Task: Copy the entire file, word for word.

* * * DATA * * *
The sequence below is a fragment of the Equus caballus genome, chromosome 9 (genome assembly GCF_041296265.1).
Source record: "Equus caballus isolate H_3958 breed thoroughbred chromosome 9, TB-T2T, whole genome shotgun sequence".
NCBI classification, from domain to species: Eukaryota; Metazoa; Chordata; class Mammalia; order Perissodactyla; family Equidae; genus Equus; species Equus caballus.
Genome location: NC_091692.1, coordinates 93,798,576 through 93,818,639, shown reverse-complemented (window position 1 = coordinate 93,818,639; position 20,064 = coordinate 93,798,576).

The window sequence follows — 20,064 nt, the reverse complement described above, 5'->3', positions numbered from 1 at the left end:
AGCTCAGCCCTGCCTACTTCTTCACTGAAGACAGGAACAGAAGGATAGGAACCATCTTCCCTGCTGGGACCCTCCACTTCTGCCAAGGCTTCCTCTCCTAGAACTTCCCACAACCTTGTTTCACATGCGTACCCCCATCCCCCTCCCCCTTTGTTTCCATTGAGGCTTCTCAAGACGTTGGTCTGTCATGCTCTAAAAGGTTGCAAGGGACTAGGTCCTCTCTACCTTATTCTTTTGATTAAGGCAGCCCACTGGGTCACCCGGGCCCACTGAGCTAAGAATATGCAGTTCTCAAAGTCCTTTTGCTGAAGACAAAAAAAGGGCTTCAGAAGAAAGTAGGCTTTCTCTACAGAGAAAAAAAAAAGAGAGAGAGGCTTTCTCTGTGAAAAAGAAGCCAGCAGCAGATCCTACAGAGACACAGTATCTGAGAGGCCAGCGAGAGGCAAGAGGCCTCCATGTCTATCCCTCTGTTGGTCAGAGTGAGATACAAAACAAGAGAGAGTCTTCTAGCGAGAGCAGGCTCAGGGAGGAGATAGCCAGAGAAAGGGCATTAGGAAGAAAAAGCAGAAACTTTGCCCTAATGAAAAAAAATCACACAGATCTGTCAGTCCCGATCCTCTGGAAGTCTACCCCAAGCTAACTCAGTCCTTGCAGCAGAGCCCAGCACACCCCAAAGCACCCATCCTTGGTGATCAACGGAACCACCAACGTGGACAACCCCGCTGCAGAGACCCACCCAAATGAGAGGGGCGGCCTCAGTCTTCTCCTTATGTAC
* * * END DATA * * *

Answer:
The sequence below is a fragment of the Equus caballus genome, chromosome 9 (genome assembly GCF_041296265.1).
Source record: "Equus caballus isolate H_3958 breed thoroughbred chromosome 9, TB-T2T, whole genome shotgun sequence".
NCBI classification, from domain to species: Eukaryota; Metazoa; Chordata; class Mammalia; order Perissodactyla; family Equidae; genus Equus; species Equus caballus.
Genome location: NC_091692.1, coordinates 93,798,576 through 93,818,639, shown reverse-complemented (window position 1 = coordinate 93,818,639; position 20,064 = coordinate 93,798,576).

The window sequence follows — 20,064 nt, the reverse complement described above, 5'->3', positions numbered from 1 at the left end:
AGCTCAGCCCTGCCTACTTCTTCACTGAAGACAGGAACAGAAGGATAGGAACCATCTTCCCTGCTGGGACCCTCCACTTCTGCCAAGGCTTCCTCTCCTAGAACTTCCCACAACCTTGTTTCACATGCGTACCCCCATCCCCCTCCCCCTTTGTTTCCATTGAGGCTTCTCAAGACGTTGGTCTGTCATGCTCTAAAAGGTTGCAAGGGACTAGGTCCTCTCTACCTTATTCTTTTGATTAAGGCAGCCCACTGGGTCACCCGGGCCCACTGAGCTAAGAATATGCAGTTCTCAAAGTCCTTTTGCTGAAGACAAAAAAAGGGCTTCAGAAGAAAGTAGGCTTTCTCTACAGAGAAAAAAAAAAGAGAGAGAGGCTTTCTCTGTGAAAAAGAAGCCAGCAGCAGATCCTACAGAGACACAGTATCTGAGAGGCCAGCGAGAGGCAAGAGGCCTCCATGTCTATCCCTCTGTTGGTCAGAGTGAGATACAAAACAAGAGAGAGTCTTCTAGCGAGAGCAGGCTCAGGGAGGAGATAGCCAGAGAAAGGGCATTAGGAAGAAAAAGCAGAAACTTTGCCCTAATGAAAAAAAATCACACAGATCTGTCAGTCCCGATCCTCTGGAAGTCTACCCCAAGCTAACTCAGTCCTTGCAGCAGAGCCCAGCACACCCCAAAGCACCCATCCTTGGTGATCAACGGAACCACCAACGTGGACAACCCCGCTGCAGAGACCCACCCAAATGAGAGGGGCGGCCTCAGTCTTCTCCTTATGTAC